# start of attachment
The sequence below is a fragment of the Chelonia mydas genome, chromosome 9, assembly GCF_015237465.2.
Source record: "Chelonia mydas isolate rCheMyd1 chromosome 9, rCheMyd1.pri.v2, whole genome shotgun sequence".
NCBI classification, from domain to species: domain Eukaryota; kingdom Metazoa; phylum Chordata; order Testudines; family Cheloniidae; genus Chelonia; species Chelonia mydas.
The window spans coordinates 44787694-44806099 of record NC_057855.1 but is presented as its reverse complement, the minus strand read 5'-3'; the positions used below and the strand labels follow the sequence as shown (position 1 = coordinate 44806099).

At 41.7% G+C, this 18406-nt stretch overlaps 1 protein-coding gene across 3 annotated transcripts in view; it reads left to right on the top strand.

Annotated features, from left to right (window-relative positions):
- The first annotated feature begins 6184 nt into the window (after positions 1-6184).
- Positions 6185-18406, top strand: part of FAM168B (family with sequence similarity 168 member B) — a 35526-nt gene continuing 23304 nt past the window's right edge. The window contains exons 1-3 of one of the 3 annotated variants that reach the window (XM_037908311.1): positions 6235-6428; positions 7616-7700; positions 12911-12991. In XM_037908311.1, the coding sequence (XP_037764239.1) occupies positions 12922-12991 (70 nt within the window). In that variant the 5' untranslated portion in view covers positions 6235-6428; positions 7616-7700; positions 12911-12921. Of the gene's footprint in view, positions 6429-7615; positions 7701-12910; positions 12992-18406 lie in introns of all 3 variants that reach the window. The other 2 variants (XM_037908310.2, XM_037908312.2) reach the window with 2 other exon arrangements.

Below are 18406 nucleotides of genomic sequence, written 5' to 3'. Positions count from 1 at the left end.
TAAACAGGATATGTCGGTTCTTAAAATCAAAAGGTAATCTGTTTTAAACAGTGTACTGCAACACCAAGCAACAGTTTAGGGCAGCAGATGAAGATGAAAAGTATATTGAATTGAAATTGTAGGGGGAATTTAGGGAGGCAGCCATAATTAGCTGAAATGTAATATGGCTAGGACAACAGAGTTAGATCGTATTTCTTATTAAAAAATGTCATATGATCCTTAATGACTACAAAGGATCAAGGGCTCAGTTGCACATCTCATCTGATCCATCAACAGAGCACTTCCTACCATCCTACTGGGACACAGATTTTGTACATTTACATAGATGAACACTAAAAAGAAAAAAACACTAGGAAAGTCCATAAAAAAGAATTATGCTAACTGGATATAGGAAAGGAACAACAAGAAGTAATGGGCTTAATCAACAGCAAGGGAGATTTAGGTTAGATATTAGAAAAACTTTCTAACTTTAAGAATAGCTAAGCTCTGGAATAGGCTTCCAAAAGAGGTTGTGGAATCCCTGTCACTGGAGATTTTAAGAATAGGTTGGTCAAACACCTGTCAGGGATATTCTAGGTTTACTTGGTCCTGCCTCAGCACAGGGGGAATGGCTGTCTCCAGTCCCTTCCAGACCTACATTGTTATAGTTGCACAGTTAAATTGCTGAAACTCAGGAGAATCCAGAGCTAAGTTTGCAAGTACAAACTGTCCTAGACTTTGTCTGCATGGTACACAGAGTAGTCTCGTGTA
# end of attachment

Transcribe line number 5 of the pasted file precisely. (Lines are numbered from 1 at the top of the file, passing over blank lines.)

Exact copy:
At 41.7% G+C, this 18406-nt stretch overlaps 1 protein-coding gene across 3 annotated transcripts in view; it reads left to right on the top strand.